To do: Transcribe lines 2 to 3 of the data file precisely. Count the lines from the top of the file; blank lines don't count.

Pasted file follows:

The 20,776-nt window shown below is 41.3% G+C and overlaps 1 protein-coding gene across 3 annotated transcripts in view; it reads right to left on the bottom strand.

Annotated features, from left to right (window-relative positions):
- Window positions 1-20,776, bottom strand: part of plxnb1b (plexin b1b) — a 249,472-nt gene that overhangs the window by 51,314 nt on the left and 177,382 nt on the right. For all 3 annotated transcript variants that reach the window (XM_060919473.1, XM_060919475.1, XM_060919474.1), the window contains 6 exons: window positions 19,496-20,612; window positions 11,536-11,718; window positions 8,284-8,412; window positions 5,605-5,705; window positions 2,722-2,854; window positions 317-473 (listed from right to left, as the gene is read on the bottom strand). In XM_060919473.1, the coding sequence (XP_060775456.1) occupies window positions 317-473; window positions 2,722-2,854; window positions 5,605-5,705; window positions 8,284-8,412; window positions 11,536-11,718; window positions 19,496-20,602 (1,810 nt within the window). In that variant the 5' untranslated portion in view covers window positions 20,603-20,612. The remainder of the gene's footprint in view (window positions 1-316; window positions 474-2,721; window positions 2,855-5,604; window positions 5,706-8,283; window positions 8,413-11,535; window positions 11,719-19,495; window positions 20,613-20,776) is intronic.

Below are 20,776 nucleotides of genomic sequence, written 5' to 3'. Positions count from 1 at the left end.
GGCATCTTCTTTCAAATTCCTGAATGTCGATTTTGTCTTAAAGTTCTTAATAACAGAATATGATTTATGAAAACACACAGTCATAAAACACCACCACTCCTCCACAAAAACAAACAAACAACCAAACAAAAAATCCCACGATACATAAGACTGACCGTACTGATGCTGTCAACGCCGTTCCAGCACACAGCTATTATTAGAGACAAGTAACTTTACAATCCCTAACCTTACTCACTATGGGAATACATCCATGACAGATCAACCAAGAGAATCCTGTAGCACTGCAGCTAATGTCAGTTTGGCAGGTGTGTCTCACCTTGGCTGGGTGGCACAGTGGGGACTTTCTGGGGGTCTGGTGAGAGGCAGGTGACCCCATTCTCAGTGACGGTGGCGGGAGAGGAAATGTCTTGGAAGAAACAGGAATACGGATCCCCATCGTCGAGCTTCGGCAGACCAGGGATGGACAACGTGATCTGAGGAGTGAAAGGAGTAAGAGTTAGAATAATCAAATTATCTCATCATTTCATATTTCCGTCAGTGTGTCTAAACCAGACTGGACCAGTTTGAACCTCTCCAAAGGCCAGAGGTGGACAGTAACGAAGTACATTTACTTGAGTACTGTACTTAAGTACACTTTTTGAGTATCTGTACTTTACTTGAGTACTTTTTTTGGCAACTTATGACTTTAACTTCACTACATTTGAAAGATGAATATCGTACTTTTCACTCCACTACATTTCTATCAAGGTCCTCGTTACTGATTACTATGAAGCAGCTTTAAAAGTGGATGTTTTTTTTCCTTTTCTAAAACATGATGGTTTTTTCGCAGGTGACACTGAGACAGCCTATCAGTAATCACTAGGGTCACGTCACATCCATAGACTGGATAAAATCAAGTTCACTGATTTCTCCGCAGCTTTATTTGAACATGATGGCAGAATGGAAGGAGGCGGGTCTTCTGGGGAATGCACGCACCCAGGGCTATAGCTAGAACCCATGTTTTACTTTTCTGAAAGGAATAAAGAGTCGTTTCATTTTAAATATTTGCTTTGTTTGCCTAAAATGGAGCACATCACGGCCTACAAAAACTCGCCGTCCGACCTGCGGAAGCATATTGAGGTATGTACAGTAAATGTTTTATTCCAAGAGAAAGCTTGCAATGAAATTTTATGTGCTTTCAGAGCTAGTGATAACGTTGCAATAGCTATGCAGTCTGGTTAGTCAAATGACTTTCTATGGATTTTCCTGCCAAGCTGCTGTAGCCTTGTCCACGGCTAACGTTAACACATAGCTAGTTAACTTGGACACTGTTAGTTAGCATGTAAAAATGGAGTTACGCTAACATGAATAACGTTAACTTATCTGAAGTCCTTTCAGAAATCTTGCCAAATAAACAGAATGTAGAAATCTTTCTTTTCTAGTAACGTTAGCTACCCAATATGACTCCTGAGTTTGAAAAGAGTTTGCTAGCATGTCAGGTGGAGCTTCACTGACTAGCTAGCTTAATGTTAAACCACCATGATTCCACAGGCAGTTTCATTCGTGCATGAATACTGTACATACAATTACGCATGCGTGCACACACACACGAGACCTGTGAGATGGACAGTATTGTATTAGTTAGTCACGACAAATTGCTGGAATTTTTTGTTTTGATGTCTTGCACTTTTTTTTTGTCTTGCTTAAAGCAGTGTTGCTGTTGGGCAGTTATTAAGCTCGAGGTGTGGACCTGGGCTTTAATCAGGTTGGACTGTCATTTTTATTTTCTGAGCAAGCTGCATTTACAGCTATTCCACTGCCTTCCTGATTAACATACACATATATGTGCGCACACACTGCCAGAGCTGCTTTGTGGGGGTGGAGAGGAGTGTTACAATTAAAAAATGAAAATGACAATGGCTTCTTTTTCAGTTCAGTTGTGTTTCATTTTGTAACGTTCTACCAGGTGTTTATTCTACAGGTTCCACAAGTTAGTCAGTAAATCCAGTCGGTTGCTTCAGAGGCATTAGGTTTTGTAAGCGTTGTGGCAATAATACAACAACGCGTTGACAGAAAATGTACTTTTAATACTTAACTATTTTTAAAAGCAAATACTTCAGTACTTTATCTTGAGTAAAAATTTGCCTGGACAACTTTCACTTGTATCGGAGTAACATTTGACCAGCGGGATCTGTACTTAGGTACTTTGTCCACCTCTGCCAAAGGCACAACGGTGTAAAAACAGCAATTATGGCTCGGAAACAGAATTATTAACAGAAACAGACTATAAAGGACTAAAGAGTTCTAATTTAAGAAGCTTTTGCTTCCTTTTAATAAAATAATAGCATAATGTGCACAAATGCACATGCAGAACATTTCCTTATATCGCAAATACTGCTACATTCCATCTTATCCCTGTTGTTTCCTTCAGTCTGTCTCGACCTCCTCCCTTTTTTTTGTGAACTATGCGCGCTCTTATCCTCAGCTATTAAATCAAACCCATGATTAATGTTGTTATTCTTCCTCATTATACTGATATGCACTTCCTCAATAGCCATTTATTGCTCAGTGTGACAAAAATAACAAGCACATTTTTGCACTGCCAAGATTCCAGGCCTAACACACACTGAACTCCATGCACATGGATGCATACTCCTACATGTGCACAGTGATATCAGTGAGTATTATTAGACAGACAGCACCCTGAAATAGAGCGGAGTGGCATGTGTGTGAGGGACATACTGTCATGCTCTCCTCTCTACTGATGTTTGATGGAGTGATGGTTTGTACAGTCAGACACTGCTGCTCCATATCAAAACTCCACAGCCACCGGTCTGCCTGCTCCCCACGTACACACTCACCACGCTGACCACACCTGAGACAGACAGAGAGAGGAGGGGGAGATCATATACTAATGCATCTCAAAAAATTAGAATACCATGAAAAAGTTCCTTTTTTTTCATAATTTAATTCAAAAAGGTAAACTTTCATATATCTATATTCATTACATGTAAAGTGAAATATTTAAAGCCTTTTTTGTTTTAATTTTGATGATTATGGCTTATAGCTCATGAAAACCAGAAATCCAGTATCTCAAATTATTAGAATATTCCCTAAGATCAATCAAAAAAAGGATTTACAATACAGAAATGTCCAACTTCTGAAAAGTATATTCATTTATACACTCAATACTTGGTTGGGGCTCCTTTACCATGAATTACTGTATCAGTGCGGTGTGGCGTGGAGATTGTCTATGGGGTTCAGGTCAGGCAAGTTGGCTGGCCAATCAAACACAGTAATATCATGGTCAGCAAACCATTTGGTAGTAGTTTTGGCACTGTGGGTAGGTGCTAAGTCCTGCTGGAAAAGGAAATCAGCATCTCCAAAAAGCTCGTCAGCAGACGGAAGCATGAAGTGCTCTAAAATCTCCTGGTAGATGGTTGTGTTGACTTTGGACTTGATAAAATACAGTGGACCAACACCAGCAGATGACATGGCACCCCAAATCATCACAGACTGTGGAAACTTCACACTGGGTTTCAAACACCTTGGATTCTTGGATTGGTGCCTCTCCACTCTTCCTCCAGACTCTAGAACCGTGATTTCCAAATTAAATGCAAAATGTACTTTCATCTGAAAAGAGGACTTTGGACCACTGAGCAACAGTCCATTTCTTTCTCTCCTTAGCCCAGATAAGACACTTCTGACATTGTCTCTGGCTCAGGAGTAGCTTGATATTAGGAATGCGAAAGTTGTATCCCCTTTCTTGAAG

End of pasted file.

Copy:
Annotated features, from left to right (window-relative positions):
- Window positions 1-20,776, bottom strand: part of plxnb1b (plexin b1b) — a 249,472-nt gene that overhangs the window by 51,314 nt on the left and 177,382 nt on the right. For all 3 annotated transcript variants that reach the window (XM_060919473.1, XM_060919475.1, XM_060919474.1), the window contains 6 exons: window positions 19,496-20,612; window positions 11,536-11,718; window positions 8,284-8,412; window positions 5,605-5,705; window positions 2,722-2,854; window positions 317-473 (listed from right to left, as the gene is read on the bottom strand). In XM_060919473.1, the coding sequence (XP_060775456.1) occupies window positions 317-473; window positions 2,722-2,854; window positions 5,605-5,705; window positions 8,284-8,412; window positions 11,536-11,718; window positions 19,496-20,602 (1,810 nt within the window). In that variant the 5' untranslated portion in view covers window positions 20,603-20,612. The remainder of the gene's footprint in view (window positions 1-316; window positions 474-2,721; window positions 2,855-5,604; window positions 5,706-8,283; window positions 8,413-11,535; window positions 11,719-19,495; window positions 20,613-20,776) is intronic.